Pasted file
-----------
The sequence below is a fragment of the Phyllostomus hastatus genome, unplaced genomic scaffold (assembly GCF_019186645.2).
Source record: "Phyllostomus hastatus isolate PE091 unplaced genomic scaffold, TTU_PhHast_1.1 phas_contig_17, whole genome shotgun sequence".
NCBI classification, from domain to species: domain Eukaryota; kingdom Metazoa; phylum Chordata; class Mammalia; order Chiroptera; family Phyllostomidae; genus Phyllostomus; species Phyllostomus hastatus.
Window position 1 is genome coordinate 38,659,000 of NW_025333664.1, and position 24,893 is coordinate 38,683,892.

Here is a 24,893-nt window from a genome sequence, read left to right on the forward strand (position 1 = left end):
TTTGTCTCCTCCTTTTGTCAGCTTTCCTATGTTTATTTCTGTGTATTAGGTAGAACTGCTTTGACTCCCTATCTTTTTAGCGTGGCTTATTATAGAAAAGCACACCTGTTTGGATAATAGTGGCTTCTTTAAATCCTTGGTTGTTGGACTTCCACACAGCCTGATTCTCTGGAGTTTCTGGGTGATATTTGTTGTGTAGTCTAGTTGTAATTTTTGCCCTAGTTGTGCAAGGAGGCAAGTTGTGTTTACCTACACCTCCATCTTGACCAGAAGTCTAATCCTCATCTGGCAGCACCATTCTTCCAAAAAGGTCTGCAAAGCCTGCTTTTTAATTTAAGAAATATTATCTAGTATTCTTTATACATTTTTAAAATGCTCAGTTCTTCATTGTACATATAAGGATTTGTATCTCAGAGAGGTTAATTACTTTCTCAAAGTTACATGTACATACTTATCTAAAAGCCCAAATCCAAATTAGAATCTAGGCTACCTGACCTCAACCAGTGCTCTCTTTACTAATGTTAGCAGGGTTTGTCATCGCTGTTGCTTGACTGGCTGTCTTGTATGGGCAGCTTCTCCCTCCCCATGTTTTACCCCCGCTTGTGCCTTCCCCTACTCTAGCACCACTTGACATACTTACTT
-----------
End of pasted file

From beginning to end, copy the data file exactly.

The sequence below is a fragment of the Phyllostomus hastatus genome, unplaced genomic scaffold (assembly GCF_019186645.2).
Source record: "Phyllostomus hastatus isolate PE091 unplaced genomic scaffold, TTU_PhHast_1.1 phas_contig_17, whole genome shotgun sequence".
NCBI classification, from domain to species: domain Eukaryota; kingdom Metazoa; phylum Chordata; class Mammalia; order Chiroptera; family Phyllostomidae; genus Phyllostomus; species Phyllostomus hastatus.
Window position 1 is genome coordinate 38,659,000 of NW_025333664.1, and position 24,893 is coordinate 38,683,892.

Here is a 24,893-nt window from a genome sequence, read left to right on the forward strand (position 1 = left end):
TTTGTCTCCTCCTTTTGTCAGCTTTCCTATGTTTATTTCTGTGTATTAGGTAGAACTGCTTTGACTCCCTATCTTTTTAGCGTGGCTTATTATAGAAAAGCACACCTGTTTGGATAATAGTGGCTTCTTTAAATCCTTGGTTGTTGGACTTCCACACAGCCTGATTCTCTGGAGTTTCTGGGTGATATTTGTTGTGTAGTCTAGTTGTAATTTTTGCCCTAGTTGTGCAAGGAGGCAAGTTGTGTTTACCTACACCTCCATCTTGACCAGAAGTCTAATCCTCATCTGGCAGCACCATTCTTCCAAAAAGGTCTGCAAAGCCTGCTTTTTAATTTAAGAAATATTATCTAGTATTCTTTATACATTTTTAAAATGCTCAGTTCTTCATTGTACATATAAGGATTTGTATCTCAGAGAGGTTAATTACTTTCTCAAAGTTACATGTACATACTTATCTAAAAGCCCAAATCCAAATTAGAATCTAGGCTACCTGACCTCAACCAGTGCTCTCTTTACTAATGTTAGCAGGGTTTGTCATCGCTGTTGCTTGACTGGCTGTCTTGTATGGGCAGCTTCTCCCTCCCCATGTTTTACCCCCGCTTGTGCCTTCCCCTACTCTAGCACCACTTGACATACTTACTT